Bach, who won the Class 2A state crown two years ago and placed third in state last season, combats his lack of size with speed, strength, technique and exceptional rhythm.

“He has a tremendous rhythm in his run, and that’s one of the things that’s so hard to coach in the javelin,” said Fred Luke, a former Olympic javelin thrower who has helped coach Bach on occasion. “It’s very difficult, (and) he seems to have just a natural feel for it. And once you get that rhythm, the timing and the leverage that you can apply to the throw is really significant.”

“Rhythm in a javelin thrower is very important,” Vincent added, “as you’ve gotta come down (and) take the speed that you have on the runway and be able to put it together in your final three steps. And he does that very nicely — under control and then nice acceleration on the finish.”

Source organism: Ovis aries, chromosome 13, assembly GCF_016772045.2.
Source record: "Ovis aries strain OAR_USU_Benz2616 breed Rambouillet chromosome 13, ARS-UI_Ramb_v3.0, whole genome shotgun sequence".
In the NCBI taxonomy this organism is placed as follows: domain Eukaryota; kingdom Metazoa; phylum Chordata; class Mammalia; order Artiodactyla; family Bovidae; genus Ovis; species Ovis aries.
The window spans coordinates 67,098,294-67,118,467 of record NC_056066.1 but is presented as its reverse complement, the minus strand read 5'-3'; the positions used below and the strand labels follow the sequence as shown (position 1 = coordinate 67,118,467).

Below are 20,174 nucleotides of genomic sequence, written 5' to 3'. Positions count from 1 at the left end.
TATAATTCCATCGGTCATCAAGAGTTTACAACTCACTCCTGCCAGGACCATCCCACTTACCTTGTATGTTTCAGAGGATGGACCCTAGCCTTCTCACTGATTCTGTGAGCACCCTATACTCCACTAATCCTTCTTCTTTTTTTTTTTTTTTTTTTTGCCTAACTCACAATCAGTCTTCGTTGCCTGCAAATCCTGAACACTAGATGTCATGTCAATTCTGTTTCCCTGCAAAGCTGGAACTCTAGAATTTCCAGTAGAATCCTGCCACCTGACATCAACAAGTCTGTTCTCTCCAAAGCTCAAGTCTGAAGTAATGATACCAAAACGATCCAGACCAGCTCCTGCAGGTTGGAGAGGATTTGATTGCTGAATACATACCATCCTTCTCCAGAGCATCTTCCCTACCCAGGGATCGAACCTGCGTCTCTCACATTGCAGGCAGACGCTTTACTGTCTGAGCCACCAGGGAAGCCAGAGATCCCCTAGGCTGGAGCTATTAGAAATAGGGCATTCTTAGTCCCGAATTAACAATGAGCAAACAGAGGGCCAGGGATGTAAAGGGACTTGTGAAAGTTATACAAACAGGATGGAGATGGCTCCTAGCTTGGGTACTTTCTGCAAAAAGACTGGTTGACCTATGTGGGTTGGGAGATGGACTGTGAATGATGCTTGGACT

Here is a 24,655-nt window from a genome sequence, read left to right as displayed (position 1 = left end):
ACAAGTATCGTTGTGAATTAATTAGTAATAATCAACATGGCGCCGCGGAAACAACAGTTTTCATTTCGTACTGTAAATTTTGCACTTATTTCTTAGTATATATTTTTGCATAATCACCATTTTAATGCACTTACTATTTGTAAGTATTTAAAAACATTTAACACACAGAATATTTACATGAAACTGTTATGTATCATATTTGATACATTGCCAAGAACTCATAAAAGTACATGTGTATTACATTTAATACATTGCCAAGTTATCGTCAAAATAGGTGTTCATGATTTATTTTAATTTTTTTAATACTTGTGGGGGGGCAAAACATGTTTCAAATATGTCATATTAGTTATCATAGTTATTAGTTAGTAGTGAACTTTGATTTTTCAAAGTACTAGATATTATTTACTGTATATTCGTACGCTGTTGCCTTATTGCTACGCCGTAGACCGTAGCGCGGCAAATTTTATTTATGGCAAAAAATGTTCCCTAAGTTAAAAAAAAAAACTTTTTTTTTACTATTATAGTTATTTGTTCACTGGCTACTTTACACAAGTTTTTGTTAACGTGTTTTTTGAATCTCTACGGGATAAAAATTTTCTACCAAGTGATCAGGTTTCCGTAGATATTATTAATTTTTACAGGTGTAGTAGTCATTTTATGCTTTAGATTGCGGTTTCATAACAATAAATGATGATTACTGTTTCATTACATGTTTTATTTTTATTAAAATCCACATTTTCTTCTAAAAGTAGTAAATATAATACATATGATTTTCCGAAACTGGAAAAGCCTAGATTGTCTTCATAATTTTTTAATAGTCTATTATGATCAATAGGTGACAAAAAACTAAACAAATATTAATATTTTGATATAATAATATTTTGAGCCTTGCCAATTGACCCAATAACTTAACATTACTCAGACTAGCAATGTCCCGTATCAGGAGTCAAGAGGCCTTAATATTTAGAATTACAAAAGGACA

When Bach joined the Mountlake Terrace track and field team as a freshman, he thought he’d primarily be a sprinter. But after attempting the javelin and catching his coach’s eye, Bach quickly developed an affinity for the event and made it his primary focus.

“When you see somebody come out and be able to throw a spear straight with natural flight, you go, ‘(We) might have something here,’” Vincent said. “And then as we started working with him, putting a few things together, it flowed.”

After throwing a season-best 160-6 as a freshman, Bach made significant strides as a sophomore, improving his top mark by more than 28 feet. He capped the season with a state title, launching a winning throw of 187-10.

“It’s still kind of surreal to me to think that I actually did that,” he said. “… I did not expect to go that far at all, at least for my sophomore year.”